Compulsive Gambling

My name is Mindy and I am a compulsive gambler. Gambling came very close to ruining my life. Fortunately, through the help of Gambler’s Anonymous and a very supportive family and supportive friends, I am on the right track…finally.

I didn’t just wake up one day and decide I was a compulsive gambler. At one time, many, many years ago, I gambled for fun and recreation, just like a lot of people. I lived in Las Vegas for awhile in 1990. Gambling, for me, back then, was no big deal…I could take it or leave it. I moved back to Michigan and went in the hospital for other issues – I also have Borderline Personality Disorder with major depression. After the casino 75 miles from home opened up, I started going there periodically. It was fun – I would take a roll of quarters and have fun for awhile, then drive home.

Over time, I’m not really sure exactly when, I started making more and more of those trips. Most times I would convince myself it was just for the drive and a little relaxation. I won a decent amount several times, and figured, ‘wow, this is fun…I can spend a little money and make a lot!’. Thus, a compulsive gambler was born.

My parents were raising my kids, so I didn’t have anyone to answer to. I could do what I wanted, when I wanted to do it. In around 2000, I was making regular trips to the casino, usually spending whatever was in my bank account. If I wasn’t done when the money ran out, I would just write a check and figure I would win enough to cover it. Usually, that didn’t happen. I remember many nights driving home from the casino, wanting to die. Other nights I would call my mom hysterical….I had nothing to live on for the rest of the week and bills would continue to go unpaid. She would usually send me money and 9 times out of 10, I would be right back up to the casino with it, forgetting about the bills or lack of food. I don’t know how many times I would call my parents, lying to them about having car problems or whatever…just to get money to gamble.

In 2002 my Dad passed away and me and my brothers and sister discovered that my Mom had dementia. In 2003 we went to court and I got custody of my kids back. I figured I could control my gambling…I had a decent job that paid well and I had my kids back…no more need to gamble. That was so not true…the beast had me!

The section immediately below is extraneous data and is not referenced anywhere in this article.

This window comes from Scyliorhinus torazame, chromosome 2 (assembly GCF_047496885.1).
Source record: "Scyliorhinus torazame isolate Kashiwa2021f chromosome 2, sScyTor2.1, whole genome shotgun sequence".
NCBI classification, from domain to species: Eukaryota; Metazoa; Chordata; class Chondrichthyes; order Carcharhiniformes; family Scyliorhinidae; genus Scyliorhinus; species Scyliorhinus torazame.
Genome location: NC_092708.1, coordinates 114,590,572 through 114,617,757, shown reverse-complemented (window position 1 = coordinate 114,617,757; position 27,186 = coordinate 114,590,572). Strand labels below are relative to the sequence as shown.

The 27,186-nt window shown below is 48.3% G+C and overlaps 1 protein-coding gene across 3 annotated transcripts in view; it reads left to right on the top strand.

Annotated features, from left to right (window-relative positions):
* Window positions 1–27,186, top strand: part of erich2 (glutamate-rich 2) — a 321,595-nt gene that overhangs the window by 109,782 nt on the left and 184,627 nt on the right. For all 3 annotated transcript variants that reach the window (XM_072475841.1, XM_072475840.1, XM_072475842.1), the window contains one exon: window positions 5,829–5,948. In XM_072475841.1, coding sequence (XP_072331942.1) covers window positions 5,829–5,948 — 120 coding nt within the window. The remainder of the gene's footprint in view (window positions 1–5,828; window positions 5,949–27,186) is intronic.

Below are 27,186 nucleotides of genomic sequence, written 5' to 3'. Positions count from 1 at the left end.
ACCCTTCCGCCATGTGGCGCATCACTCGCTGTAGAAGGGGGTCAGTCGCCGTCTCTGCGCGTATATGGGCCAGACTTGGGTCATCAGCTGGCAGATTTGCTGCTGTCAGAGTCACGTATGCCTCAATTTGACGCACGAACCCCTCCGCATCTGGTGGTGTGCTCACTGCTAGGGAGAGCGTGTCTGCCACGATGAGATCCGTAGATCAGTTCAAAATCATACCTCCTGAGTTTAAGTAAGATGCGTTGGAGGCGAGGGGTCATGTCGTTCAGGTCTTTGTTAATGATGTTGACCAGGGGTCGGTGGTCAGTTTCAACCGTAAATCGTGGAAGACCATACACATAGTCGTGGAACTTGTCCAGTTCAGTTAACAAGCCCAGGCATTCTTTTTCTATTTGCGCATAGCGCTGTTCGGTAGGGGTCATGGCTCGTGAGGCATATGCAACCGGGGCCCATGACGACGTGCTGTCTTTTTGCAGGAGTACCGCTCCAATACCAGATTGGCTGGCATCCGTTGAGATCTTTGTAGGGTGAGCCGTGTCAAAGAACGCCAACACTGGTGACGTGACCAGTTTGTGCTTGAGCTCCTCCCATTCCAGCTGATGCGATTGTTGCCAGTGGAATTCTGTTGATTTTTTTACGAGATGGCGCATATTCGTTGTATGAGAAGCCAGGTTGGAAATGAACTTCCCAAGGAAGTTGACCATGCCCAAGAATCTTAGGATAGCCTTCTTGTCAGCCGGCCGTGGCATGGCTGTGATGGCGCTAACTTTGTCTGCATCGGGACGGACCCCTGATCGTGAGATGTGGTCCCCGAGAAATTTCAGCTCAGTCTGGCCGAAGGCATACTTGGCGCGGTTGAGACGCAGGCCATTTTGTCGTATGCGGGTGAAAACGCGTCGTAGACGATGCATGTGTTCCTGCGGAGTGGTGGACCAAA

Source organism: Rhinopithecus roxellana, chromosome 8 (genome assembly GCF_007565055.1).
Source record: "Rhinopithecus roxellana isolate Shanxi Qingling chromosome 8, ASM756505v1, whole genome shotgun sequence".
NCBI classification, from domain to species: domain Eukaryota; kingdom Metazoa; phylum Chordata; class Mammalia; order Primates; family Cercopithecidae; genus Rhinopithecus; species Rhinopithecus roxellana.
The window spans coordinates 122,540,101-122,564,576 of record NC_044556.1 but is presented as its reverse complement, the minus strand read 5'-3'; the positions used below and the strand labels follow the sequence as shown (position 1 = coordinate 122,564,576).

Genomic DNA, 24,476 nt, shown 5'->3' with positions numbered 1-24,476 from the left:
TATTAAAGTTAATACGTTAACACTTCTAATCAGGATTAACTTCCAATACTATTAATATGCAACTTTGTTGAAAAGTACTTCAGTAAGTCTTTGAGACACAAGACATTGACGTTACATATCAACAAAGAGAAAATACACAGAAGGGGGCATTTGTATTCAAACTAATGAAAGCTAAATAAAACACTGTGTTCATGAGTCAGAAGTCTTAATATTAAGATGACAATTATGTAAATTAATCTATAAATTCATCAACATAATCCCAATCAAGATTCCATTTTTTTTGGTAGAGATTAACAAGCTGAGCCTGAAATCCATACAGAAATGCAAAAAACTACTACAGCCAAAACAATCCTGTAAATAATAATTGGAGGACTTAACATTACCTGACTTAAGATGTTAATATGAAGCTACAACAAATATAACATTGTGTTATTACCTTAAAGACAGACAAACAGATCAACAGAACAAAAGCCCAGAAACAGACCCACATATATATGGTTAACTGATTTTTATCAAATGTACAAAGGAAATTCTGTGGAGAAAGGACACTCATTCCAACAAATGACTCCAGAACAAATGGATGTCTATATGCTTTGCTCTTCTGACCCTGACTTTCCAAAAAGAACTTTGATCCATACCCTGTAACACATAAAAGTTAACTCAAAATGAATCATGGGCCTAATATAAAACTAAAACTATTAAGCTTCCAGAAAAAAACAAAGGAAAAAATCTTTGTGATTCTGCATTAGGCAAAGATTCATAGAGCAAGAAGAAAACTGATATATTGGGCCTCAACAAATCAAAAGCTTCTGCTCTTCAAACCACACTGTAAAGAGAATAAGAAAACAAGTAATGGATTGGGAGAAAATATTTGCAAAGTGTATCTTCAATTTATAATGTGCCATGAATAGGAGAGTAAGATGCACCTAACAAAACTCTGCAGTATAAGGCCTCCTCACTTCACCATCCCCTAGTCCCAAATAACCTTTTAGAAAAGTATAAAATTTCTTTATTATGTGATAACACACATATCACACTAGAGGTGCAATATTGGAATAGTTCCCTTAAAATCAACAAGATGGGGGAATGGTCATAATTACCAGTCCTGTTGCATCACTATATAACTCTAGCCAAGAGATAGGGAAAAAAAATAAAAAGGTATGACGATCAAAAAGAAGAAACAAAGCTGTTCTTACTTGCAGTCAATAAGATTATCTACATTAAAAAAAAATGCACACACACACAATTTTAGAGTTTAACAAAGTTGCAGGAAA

I started sneaking up to the casino, missing work or going in with no sleep, leaving my kids at home (they were both teenagers by this time….my oldest was 17, the younger one 15) and lying…a lot. We were almost evicted from our apartment because I had gambled the rent money away. My oldest turned 18 and off to the casino we went. That was when she realized that Mom had a problem. I was way beyond gambling to have fun…I was now on a mission every time I went gambling. We started having a lot of family problems because of my gambling…my daughter was very angry about my gambling.

Time went on and my son turned 18 – off to the casino we went. He loved it! Now I had a casino buddy! I was so happy! It didn’t take long before he started getting irritated with me, because I wanted to stay until we were broke, no matter how much either of us had won. But…he still went with me.

In 2006 we moved to Florida. As soon as we got the truck unpacked into storage, we immediately headed for Hollywood – the Hard Rock Cafe. We stayed there 2 days gambling. Eventually I found other casinos, closer to where we lived. My son didn’t like them because we couldn’t win like we did in Michigan, so he stopped wanting to go with me. I, again, found any excuse to go…and lied if I had to. My daughter joined us in Florida later that year and things went down-hill quickly. One thing led to another and I made the call I dreaded making…to the Gambler’s Anonymous helpline. I found out where meetings were relatively close to us and had every intention on going. I never did.